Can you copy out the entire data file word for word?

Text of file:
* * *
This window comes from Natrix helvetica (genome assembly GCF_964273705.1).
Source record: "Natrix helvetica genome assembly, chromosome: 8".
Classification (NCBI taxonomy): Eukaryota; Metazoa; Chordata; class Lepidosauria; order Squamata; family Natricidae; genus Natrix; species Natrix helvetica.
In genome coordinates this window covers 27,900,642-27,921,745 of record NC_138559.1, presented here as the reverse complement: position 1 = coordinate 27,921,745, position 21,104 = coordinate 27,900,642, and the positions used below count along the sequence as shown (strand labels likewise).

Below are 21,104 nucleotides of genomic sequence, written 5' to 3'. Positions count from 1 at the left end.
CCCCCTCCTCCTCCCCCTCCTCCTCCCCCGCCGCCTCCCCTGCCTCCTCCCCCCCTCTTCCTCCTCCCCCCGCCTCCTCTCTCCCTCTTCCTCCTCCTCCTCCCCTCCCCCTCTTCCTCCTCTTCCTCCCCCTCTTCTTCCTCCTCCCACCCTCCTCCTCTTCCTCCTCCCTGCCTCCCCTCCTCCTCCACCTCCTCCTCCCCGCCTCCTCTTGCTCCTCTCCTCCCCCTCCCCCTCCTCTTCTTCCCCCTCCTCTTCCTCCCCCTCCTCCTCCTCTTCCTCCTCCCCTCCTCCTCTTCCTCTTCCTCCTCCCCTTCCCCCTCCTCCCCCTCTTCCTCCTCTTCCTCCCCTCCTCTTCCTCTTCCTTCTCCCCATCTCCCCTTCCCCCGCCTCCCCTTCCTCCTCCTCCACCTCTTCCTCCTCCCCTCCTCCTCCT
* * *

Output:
This window comes from Natrix helvetica (genome assembly GCF_964273705.1).
Source record: "Natrix helvetica genome assembly, chromosome: 8".
Classification (NCBI taxonomy): Eukaryota; Metazoa; Chordata; class Lepidosauria; order Squamata; family Natricidae; genus Natrix; species Natrix helvetica.
In genome coordinates this window covers 27,900,642-27,921,745 of record NC_138559.1, presented here as the reverse complement: position 1 = coordinate 27,921,745, position 21,104 = coordinate 27,900,642, and the positions used below count along the sequence as shown (strand labels likewise).

Below are 21,104 nucleotides of genomic sequence, written 5' to 3'. Positions count from 1 at the left end.
CCCCCTCCTCCTCCCCCTCCTCCTCCCCCGCCGCCTCCCCTGCCTCCTCCCCCCCTCTTCCTCCTCCCCCCGCCTCCTCTCTCCCTCTTCCTCCTCCTCCTCCCCTCCCCCTCTTCCTCCTCTTCCTCCCCCTCTTCTTCCTCCTCCCACCCTCCTCCTCTTCCTCCTCCCTGCCTCCCCTCCTCCTCCACCTCCTCCTCCCCGCCTCCTCTTGCTCCTCTCCTCCCCCTCCCCCTCCTCTTCTTCCCCCTCCTCTTCCTCCCCCTCCTCCTCCTCTTCCTCCTCCCCTCCTCCTCTTCCTCTTCCTCCTCCCCTTCCCCCTCCTCCCCCTCTTCCTCCTCTTCCTCCCCTCCTCTTCCTCTTCCTTCTCCCCATCTCCCCTTCCCCCGCCTCCCCTTCCTCCTCCTCCACCTCTTCCTCCTCCCCTCCTCCTCCT